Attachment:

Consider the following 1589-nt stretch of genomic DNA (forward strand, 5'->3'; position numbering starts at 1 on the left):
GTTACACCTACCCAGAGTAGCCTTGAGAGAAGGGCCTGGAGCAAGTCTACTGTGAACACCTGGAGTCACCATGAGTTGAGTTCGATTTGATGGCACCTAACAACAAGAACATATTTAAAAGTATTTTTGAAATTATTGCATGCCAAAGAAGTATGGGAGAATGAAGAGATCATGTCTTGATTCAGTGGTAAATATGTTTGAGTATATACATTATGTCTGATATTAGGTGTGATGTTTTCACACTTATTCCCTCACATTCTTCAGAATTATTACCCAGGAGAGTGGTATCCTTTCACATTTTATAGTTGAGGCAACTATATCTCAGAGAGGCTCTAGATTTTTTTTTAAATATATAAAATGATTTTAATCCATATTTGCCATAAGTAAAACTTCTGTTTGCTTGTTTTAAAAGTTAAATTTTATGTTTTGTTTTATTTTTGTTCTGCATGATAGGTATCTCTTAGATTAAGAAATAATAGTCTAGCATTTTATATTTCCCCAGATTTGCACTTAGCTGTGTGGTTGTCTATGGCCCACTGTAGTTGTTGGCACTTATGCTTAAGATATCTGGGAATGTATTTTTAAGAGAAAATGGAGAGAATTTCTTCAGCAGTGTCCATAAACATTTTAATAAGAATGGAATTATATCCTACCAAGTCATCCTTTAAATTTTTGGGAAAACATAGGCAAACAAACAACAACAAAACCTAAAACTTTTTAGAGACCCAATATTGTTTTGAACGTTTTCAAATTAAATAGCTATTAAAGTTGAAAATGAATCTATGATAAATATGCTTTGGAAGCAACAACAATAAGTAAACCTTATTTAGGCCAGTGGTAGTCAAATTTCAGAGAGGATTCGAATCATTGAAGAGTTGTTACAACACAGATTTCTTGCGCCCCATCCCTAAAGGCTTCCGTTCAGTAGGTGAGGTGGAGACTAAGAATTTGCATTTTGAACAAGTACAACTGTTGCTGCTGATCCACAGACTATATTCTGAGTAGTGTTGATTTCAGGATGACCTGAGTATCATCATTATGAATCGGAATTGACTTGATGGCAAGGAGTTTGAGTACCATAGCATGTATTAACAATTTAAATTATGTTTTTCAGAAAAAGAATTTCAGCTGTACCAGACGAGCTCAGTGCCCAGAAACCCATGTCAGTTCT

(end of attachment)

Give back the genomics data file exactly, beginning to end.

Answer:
Consider the following 1589-nt stretch of genomic DNA (forward strand, 5'->3'; position numbering starts at 1 on the left):
GTTACACCTACCCAGAGTAGCCTTGAGAGAAGGGCCTGGAGCAAGTCTACTGTGAACACCTGGAGTCACCATGAGTTGAGTTCGATTTGATGGCACCTAACAACAAGAACATATTTAAAAGTATTTTTGAAATTATTGCATGCCAAAGAAGTATGGGAGAATGAAGAGATCATGTCTTGATTCAGTGGTAAATATGTTTGAGTATATACATTATGTCTGATATTAGGTGTGATGTTTTCACACTTATTCCCTCACATTCTTCAGAATTATTACCCAGGAGAGTGGTATCCTTTCACATTTTATAGTTGAGGCAACTATATCTCAGAGAGGCTCTAGATTTTTTTTTAAATATATAAAATGATTTTAATCCATATTTGCCATAAGTAAAACTTCTGTTTGCTTGTTTTAAAAGTTAAATTTTATGTTTTGTTTTATTTTTGTTCTGCATGATAGGTATCTCTTAGATTAAGAAATAATAGTCTAGCATTTTATATTTCCCCAGATTTGCACTTAGCTGTGTGGTTGTCTATGGCCCACTGTAGTTGTTGGCACTTATGCTTAAGATATCTGGGAATGTATTTTTAAGAGAAAATGGAGAGAATTTCTTCAGCAGTGTCCATAAACATTTTAATAAGAATGGAATTATATCCTACCAAGTCATCCTTTAAATTTTTGGGAAAACATAGGCAAACAAACAACAACAAAACCTAAAACTTTTTAGAGACCCAATATTGTTTTGAACGTTTTCAAATTAAATAGCTATTAAAGTTGAAAATGAATCTATGATAAATATGCTTTGGAAGCAACAACAATAAGTAAACCTTATTTAGGCCAGTGGTAGTCAAATTTCAGAGAGGATTCGAATCATTGAAGAGTTGTTACAACACAGATTTCTTGCGCCCCATCCCTAAAGGCTTCCGTTCAGTAGGTGAGGTGGAGACTAAGAATTTGCATTTTGAACAAGTACAACTGTTGCTGCTGATCCACAGACTATATTCTGAGTAGTGTTGATTTCAGGATGACCTGAGTATCATCATTATGAATCGGAATTGACTTGATGGCAAGGAGTTTGAGTACCATAGCATGTATTAACAATTTAAATTATGTTTTTCAGAAAAAGAATTTCAGCTGTACCAGACGAGCTCAGTGCCCAGAAACCCATGTCAGTTCT